A word of explanation: Sweet Disorder focuses on a hotly contested local political election. Back in the day in England, it was common for local parties to have colors like a sports team. In Lively St. Lemeston, the party affiliated with the Whigs is orange and purple, while the Tories are pink and white. (Sweet Disorder focuses on the Whigs, while we’ll get to meet more Tories in True Pretenses.)

The rosettes are similar to something the characters themselves might have worn, and the buttons are a pastiche of old and contemporary design elements. If you want to wait to read the book before choosing your buttons and rosette, that can be arranged!

I’ve posted some close-ups of the buttons and a list of available slogans.

Just comment on this post to enter, and make sure you enter your correct e-mail address (NOT in the body of the comment, but in the form where it says Name:, Mail:, Website:, make sure the e-mail address you enter for “Mail” is right). It won’t show up to other commenters, but I’ll get it and then I can easily notify you of your win. As always, if you want to be alerted when a new contest goes up, I recommend signing up for my newsletter.

This giveaway is open internationally.


I made 1″ pinback buttons for Sweet Disorder! They are so cute! I am seriously in love with them.

Here are all the options (sorry, my camera phone cannot convey the crisp, bright, beautiful old-timey glory of these buttons, designed by the talented Matt Youngmark of choose-your-own-adventure stuffed-bunny-in-the-zombie-apocalypse fame):


A word of explanation: Sweet Disorder focuses on a hotly contested local political election. Back in the day in England, it was common for local parties to have colors like a sports team. The hero’s brother is running as the Orange-and-Purple candidate (the local political party loosely affiliated with the Whigs), and Mr. Dromgoole and Mr. Jessop are the Pink-and-White candidates (the local party affiliated with the Tories).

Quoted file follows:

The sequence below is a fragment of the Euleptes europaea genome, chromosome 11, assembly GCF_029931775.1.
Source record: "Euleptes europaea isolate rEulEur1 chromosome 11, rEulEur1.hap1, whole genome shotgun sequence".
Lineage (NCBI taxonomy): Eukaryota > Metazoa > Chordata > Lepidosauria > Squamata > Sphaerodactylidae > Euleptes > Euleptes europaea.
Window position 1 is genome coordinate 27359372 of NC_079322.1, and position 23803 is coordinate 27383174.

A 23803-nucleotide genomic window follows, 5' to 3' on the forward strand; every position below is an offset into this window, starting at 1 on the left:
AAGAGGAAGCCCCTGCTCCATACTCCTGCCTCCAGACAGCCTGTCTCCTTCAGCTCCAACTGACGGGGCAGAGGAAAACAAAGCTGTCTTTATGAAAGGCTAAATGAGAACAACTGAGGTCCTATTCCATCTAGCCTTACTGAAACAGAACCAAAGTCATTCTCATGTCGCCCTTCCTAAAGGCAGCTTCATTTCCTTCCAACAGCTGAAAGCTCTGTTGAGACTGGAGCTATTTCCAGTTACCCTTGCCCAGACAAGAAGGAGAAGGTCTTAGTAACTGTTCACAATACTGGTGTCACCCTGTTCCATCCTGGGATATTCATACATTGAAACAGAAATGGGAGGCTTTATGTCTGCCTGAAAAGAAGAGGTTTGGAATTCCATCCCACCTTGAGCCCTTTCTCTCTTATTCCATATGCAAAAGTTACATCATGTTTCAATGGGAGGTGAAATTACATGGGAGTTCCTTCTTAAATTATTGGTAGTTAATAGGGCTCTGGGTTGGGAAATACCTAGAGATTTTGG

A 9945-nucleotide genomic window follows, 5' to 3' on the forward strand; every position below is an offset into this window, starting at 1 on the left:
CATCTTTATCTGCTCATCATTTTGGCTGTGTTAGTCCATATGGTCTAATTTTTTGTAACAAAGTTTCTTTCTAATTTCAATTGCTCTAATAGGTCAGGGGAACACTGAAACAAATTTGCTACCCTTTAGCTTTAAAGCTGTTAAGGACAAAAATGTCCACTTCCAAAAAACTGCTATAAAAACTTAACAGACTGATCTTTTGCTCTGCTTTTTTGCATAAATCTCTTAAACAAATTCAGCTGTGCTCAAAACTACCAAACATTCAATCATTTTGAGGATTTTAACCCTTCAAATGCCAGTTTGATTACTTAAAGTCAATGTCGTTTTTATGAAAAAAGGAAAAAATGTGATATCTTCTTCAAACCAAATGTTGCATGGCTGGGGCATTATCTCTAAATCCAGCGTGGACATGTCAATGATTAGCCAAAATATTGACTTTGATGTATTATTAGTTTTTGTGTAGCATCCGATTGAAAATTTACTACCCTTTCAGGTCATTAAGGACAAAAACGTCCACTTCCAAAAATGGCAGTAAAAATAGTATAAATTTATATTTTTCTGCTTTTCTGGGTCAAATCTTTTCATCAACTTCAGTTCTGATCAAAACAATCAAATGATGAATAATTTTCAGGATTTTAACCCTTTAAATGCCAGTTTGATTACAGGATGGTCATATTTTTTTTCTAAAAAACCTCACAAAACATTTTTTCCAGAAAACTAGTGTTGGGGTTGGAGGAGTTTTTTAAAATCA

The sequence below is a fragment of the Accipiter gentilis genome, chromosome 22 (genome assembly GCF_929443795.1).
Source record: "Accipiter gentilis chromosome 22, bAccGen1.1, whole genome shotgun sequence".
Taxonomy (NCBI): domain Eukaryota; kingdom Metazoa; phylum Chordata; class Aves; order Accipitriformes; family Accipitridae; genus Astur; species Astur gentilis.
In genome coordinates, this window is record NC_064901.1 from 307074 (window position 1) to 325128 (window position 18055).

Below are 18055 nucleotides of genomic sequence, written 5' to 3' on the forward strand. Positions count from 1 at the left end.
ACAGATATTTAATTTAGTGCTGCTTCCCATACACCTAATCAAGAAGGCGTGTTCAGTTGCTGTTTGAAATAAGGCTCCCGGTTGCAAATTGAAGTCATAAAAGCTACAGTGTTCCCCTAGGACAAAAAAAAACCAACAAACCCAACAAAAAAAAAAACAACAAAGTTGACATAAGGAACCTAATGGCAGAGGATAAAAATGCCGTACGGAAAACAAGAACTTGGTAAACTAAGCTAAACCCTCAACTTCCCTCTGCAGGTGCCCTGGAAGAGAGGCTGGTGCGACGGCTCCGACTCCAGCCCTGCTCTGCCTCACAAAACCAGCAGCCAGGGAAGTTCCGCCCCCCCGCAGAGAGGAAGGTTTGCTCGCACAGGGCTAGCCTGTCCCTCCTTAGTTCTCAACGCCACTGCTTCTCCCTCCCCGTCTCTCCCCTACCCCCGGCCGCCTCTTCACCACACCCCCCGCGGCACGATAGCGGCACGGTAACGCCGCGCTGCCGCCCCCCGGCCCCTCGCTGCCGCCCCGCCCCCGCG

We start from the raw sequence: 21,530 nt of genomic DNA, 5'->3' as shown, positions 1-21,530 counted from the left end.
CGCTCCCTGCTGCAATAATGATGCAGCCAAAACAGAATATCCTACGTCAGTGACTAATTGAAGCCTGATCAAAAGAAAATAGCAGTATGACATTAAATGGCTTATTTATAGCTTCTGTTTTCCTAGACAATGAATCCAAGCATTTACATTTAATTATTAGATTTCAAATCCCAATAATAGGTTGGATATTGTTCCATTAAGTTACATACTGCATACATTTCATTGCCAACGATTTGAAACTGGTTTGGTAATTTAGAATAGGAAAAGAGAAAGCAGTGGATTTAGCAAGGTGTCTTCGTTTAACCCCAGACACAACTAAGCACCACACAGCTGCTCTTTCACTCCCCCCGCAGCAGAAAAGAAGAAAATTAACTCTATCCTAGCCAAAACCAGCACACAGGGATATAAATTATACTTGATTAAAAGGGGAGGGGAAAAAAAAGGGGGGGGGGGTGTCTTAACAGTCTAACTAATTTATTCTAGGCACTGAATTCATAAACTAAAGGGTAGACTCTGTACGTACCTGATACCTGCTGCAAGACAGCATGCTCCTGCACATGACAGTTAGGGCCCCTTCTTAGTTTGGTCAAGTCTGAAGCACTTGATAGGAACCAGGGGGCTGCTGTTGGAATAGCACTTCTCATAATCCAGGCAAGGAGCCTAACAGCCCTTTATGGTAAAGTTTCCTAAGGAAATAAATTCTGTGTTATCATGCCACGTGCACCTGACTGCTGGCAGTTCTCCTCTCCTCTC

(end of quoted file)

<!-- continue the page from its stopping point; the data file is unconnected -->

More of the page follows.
While buttons like this didn’t show up in politics until the Victorian era (pre-mass production they would have been prohibitively expensive to make), all the slogans are taken from political issues in the book. The top two rows are Tory slogans (in a choice of old-timey or pink):

Down with Boney
Jessop is our MP
Dromgoole for ever
God save the King
No Gas Lights

And the bottom three rows are the Whig slogans (in a choice of old-timey, orange, or purple):

No War Profiteering
Bring Our Boys Home
Police Act Now
Let Catholics serve their Country
The Duke and Freedom
Yes to Gaslight
Dymond & Reform

This still doesn’t convey how good they look (and it makes my hand look super weird), but it’s a little better (click to enlarge):



By your holy office you should be a peace maker

I just finished reading Unquiet Lives: Marriage and Marriage Breakdown in England, 1660–1800, by Joanne Bailey. There were more statistics than I wanted, and less details about individual court cases/newspaper ads/etc., but I learned a lot of fascinating stuff. Overall, I think what I learned is that separations were not that uncommon, and neither was cohabitation or even remarriage after a separation. I’m going to be posting some of the most interesting cases/plot bunnies…

[trigger warning: references to domestic violence]

The fact that their [local clergymen’s] remit included reconciling warring couples is highlighted by the church court prosecution of the curate John Turner in 1706, which claimed that ‘[you] doth breed strife and sedition amongst your Neighbors and very often between Man and Wife by adviseing them to part from one another (whereas by your holy office you should be a peace maker…)’

[…]Edward Bearparke complained[…]Turner had endeavored to widen a breach between him and his wife, by telling her to procure a warrant from a justice of the peace against him [which would require him to appear in court for “mediation, usually between wives and violent husbands or husbands who refused to contribute to the domestic economy”]. She probably saw this somewhat differently.

1. Bearparke is my new favorite name and I WILL be using it.

2. I’d love to read a romance with a separation- and warrant-encouraging curate as the hero! Who should the heroine be?